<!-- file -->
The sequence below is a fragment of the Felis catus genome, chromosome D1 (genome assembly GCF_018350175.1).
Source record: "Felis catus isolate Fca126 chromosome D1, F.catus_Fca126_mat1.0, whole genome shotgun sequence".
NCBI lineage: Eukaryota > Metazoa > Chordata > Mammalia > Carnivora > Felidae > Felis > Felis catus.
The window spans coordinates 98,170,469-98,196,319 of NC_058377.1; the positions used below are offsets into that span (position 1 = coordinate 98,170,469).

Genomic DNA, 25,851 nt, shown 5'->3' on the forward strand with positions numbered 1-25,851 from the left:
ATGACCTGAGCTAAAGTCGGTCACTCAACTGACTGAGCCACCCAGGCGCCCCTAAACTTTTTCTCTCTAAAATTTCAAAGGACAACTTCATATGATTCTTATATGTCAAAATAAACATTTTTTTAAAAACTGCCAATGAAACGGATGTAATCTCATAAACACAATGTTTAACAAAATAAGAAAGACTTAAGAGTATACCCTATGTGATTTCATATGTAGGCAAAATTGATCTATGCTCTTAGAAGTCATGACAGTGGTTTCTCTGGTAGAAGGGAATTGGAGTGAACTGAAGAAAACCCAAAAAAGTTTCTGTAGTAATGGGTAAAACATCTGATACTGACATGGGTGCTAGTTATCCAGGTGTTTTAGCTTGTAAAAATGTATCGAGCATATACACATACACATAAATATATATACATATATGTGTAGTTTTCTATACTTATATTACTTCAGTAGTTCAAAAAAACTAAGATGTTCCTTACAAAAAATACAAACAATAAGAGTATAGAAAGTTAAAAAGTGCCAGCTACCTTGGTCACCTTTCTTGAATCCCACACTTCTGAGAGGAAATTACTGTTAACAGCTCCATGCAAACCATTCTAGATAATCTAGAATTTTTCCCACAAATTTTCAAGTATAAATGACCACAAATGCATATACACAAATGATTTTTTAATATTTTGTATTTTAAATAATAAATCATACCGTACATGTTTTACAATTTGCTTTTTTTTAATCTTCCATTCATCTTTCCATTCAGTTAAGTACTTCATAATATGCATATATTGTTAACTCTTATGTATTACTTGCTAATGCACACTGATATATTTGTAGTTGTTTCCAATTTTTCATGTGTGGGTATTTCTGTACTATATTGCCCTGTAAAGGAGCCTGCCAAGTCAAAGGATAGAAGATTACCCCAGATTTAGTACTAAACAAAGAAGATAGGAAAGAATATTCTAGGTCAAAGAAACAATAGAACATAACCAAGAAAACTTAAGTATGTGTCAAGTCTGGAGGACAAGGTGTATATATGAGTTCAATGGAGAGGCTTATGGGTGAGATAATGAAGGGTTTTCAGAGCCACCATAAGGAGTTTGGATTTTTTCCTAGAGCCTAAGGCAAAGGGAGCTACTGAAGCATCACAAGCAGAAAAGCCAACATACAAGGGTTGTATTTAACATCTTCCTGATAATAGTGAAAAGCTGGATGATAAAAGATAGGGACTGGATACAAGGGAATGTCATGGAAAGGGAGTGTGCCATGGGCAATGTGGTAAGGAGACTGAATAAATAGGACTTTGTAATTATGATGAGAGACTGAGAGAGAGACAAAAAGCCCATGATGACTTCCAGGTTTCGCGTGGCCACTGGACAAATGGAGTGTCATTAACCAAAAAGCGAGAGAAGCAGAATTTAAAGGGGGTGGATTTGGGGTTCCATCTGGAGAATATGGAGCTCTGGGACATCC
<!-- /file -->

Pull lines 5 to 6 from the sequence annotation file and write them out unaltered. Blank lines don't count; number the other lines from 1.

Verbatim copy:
Genomic DNA, 25,851 nt, shown 5'->3' on the forward strand with positions numbered 1-25,851 from the left:
ATGACCTGAGCTAAAGTCGGTCACTCAACTGACTGAGCCACCCAGGCGCCCCTAAACTTTTTCTCTCTAAAATTTCAAAGGACAACTTCATATGATTCTTATATGTCAAAATAAACATTTTTTTAAAAACTGCCAATGAAACGGATGTAATCTCATAAACACAATGTTTAACAAAATAAGAAAGACTTAAGAGTATACCCTATGTGATTTCATATGTAGGCAAAATTGATCTATGCTCTTAGAAGTCATGACAGTGGTTTCTCTGGTAGAAGGGAATTGGAGTGAACTGAAGAAAACCCAAAAAAGTTTCTGTAGTAATGGGTAAAACATCTGATACTGACATGGGTGCTAGTTATCCAGGTGTTTTAGCTTGTAAAAATGTATCGAGCATATACACATACACATAAATATATATACATATATGTGTAGTTTTCTATACTTATATTACTTCAGTAGTTCAAAAAAACTAAGATGTTCCTTACAAAAAATACAAACAATAAGAGTATAGAAAGTTAAAAAGTGCCAGCTACCTTGGTCACCTTTCTTGAATCCCACACTTCTGAGAGGAAATTACTGTTAACAGCTCCATGCAAACCATTCTAGATAATCTAGAATTTTTCCCACAAATTTTCAAGTATAAATGACCACAAATGCATATACACAAATGATTTTTTAATATTTTGTATTTTAAATAATAAATCATACCGTACATGTTTTACAATTTGCTTTTTTTTAATCTTCCATTCATCTTTCCATTCAGTTAAGTACTTCATAATATGCATATATTGTTAACTCTTATGTATTACTTGCTAATGCACACTGATATATTTGTAGTTGTTTCCAATTTTTCATGTGTGGGTATTTCTGTACTATATTGCCCTGTAAAGGAGCCTGCCAAGTCAAAGGATAGAAGATTACCCCAGATTTAGTACTAAACAAAGAAGATAGGAAAGAATATTCTAGGTCAAAGAAACAATAGAACATAACCAAGAAAACTTAAGTATGTGTCAAGTCTGGAGGACAAGGTGTATATATGAGTTCAATGGAGAGGCTTATGGGTGAGATAATGAAGGGTTTTCAGAGCCACCATAAGGAGTTTGGATTTTTTCCTAGAGCCTAAGGCAAAGGGAGCTACTGAAGCATCACAAGCAGAAAAGCCAACATACAAGGGTTGTATTTAACATCTTCCTGATAATAGTGAAAAGCTGGATGATAAAAGATAGGGACTGGATACAAGGGAATGTCATGGAAAGGGAGTGTGCCATGGGCAATGTGGTAAGGAGACTGAATAAATAGGACTTTGTAATTATGATGAGAGACTGAGAGAGAGACAAAAAGCCCATGATGACTTCCAGGTTTCGCGTGGCCACTGGACAAATGGAGTGTCATTAACCAAAAAGCGAGAGAAGCAGAATTTAAAGGGGGTGGATTTGGGGTTCCATCTGGAGAATATGGAGCTCTGGGACATCC